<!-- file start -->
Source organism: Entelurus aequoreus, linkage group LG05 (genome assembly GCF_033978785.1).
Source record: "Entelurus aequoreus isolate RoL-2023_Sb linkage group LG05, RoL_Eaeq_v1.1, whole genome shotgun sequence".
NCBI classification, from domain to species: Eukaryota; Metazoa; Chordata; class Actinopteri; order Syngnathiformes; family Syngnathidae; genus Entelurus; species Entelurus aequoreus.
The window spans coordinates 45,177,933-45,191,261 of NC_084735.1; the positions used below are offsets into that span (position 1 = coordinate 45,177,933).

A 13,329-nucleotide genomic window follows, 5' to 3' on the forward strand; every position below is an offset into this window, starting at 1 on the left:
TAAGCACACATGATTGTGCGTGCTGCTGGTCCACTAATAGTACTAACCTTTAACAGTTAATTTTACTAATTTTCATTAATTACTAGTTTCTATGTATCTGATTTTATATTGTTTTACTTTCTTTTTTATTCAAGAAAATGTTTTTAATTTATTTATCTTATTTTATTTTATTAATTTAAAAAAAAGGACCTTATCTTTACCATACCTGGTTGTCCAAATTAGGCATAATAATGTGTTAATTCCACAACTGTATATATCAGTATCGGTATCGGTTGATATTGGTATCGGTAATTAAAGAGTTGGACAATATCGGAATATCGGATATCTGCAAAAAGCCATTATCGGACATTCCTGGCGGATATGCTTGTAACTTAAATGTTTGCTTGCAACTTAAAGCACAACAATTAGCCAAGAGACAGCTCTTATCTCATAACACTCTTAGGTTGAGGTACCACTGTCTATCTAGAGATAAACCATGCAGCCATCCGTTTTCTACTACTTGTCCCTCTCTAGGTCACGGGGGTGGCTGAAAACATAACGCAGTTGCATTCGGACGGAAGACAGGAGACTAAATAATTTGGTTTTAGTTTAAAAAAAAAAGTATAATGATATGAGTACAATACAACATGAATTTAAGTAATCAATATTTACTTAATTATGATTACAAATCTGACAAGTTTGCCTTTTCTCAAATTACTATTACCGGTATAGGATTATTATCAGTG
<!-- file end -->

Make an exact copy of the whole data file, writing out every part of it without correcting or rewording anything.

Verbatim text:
Source organism: Entelurus aequoreus, linkage group LG05 (genome assembly GCF_033978785.1).
Source record: "Entelurus aequoreus isolate RoL-2023_Sb linkage group LG05, RoL_Eaeq_v1.1, whole genome shotgun sequence".
NCBI classification, from domain to species: Eukaryota; Metazoa; Chordata; class Actinopteri; order Syngnathiformes; family Syngnathidae; genus Entelurus; species Entelurus aequoreus.
The window spans coordinates 45,177,933-45,191,261 of NC_084735.1; the positions used below are offsets into that span (position 1 = coordinate 45,177,933).

A 13,329-nucleotide genomic window follows, 5' to 3' on the forward strand; every position below is an offset into this window, starting at 1 on the left:
TAAGCACACATGATTGTGCGTGCTGCTGGTCCACTAATAGTACTAACCTTTAACAGTTAATTTTACTAATTTTCATTAATTACTAGTTTCTATGTATCTGATTTTATATTGTTTTACTTTCTTTTTTATTCAAGAAAATGTTTTTAATTTATTTATCTTATTTTATTTTATTAATTTAAAAAAAAGGACCTTATCTTTACCATACCTGGTTGTCCAAATTAGGCATAATAATGTGTTAATTCCACAACTGTATATATCAGTATCGGTATCGGTTGATATTGGTATCGGTAATTAAAGAGTTGGACAATATCGGAATATCGGATATCTGCAAAAAGCCATTATCGGACATTCCTGGCGGATATGCTTGTAACTTAAATGTTTGCTTGCAACTTAAAGCACAACAATTAGCCAAGAGACAGCTCTTATCTCATAACACTCTTAGGTTGAGGTACCACTGTCTATCTAGAGATAAACCATGCAGCCATCCGTTTTCTACTACTTGTCCCTCTCTAGGTCACGGGGGTGGCTGAAAACATAACGCAGTTGCATTCGGACGGAAGACAGGAGACTAAATAATTTGGTTTTAGTTTAAAAAAAAAAGTATAATGATATGAGTACAATACAACATGAATTTAAGTAATCAATATTTACTTAATTATGATTACAAATCTGACAAGTTTGCCTTTTCTCAAATTACTATTACCGGTATAGGATTATTATCAGTG